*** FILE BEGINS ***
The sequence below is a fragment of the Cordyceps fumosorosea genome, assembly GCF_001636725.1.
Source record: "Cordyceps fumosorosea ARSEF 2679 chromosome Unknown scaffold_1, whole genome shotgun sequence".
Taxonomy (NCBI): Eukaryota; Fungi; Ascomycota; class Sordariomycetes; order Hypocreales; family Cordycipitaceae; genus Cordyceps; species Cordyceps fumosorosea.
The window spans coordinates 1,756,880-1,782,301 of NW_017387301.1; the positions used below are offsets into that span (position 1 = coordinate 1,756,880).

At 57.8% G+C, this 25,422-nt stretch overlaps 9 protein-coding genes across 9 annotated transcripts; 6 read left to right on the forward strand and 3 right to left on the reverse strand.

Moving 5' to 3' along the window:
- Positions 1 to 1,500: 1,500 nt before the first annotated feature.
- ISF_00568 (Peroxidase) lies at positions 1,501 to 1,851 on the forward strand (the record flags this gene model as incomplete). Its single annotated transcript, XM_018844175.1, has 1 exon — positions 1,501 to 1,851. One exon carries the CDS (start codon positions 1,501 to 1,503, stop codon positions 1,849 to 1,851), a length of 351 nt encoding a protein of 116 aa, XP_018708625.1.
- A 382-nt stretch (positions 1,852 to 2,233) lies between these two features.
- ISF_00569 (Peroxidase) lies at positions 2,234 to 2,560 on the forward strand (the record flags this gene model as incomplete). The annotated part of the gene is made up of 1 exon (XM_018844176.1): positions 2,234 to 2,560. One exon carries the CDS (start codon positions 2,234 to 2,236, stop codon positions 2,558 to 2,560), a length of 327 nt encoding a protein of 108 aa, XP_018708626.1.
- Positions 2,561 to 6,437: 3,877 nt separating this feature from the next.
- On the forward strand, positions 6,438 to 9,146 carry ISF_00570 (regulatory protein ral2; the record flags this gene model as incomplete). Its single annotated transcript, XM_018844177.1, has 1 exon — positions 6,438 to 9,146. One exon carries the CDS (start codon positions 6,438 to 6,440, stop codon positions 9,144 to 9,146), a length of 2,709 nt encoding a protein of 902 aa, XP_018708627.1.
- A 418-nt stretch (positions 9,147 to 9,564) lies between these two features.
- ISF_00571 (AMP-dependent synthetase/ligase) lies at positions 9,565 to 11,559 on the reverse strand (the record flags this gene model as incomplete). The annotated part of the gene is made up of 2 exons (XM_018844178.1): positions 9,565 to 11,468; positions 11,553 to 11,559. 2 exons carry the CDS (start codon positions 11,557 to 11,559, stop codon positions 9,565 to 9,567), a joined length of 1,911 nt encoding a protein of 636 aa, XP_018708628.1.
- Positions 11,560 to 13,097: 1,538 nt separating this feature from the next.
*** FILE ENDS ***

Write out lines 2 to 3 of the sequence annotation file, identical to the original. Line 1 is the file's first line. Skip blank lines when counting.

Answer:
Source record: "Cordyceps fumosorosea ARSEF 2679 chromosome Unknown scaffold_1, whole genome shotgun sequence".
Taxonomy (NCBI): Eukaryota; Fungi; Ascomycota; class Sordariomycetes; order Hypocreales; family Cordycipitaceae; genus Cordyceps; species Cordyceps fumosorosea.